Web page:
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Fifty years on, Cathy offered a home...300 miles away

Cathy, Warwick Arts Centre, until February 7

Fifty years ago director Ken Loach's film Cathy Come Home led to the creation of the homeless charity Shelter.

The Cardboard Citizens theatre group came into being 25 years after that although, sadly, their latest update on the situation only goes to show that in this exploitative new world of zero hours contracts, it's still just as easy to fall behind with the rent.

Then to stick your head in the sand before beating it against an unsympathetic wall of council bureaucracy.

The only solution? Jump through a minefield of legal loopholes that just might rule you are making yourself deliberately homeless.

That's the problem for this 21st century Cathy, who refuses to accept the offer of alternative accommodation... 300 miles away.

To be honest this play told me little I didn't feel I already knew.

But what was revelatory to me and the rest of the Arts Centre audience was the opportunity, after the interval, to re-wind some of the scenes and shout out "Stop! There's a better way of handling that situation."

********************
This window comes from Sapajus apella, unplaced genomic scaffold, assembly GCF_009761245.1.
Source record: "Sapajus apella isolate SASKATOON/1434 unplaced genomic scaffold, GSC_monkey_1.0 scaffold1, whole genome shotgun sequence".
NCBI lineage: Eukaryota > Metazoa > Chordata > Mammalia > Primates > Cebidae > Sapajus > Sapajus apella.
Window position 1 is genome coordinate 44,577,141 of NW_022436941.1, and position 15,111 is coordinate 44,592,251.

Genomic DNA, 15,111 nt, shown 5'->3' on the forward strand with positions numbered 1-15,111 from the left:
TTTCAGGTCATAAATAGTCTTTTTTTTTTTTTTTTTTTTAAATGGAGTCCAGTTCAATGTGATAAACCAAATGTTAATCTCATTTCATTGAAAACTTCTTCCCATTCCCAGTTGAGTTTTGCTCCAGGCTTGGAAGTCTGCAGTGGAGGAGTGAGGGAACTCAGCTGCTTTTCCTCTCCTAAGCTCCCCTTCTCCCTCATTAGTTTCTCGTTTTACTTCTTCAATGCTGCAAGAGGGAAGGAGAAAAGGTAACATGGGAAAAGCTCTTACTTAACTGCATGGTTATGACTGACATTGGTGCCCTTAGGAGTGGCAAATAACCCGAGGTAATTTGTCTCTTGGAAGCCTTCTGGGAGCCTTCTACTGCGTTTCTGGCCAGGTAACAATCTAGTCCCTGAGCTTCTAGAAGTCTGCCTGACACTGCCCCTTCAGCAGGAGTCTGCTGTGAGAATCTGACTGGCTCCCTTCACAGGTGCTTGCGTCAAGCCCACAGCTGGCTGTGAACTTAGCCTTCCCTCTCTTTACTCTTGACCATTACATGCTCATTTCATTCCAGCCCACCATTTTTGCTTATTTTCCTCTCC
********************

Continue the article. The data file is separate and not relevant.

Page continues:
Inevitably, those shouting are invited to stroll down onto the studio stage and ad-lib some some dialogue of their own, with the assistance of the superb four-strong cast of professional actors.

This being the Arts Centre at Warwick University, the well-educated crowd knew how Cathy (played with astonishing clarity by Cathy Owen) could have handled things better with a little help from her local law society.

Not perhaps the immediate first port of call for other audiences viewing this touring production from day centres, hostels, prisons and even underneath the arches.

Cathy and her daughter Danielle (Hayley Wareham) created an absorbing mother and daughter relationship backed up by Amy Loughton playing an astonishing variety of other roles and Alex Jones mopping up all the male parts.

If there are any tickets left tonight (Feb 7) it would be worth trying to see this play - if only for the dazzling quality of the acting.

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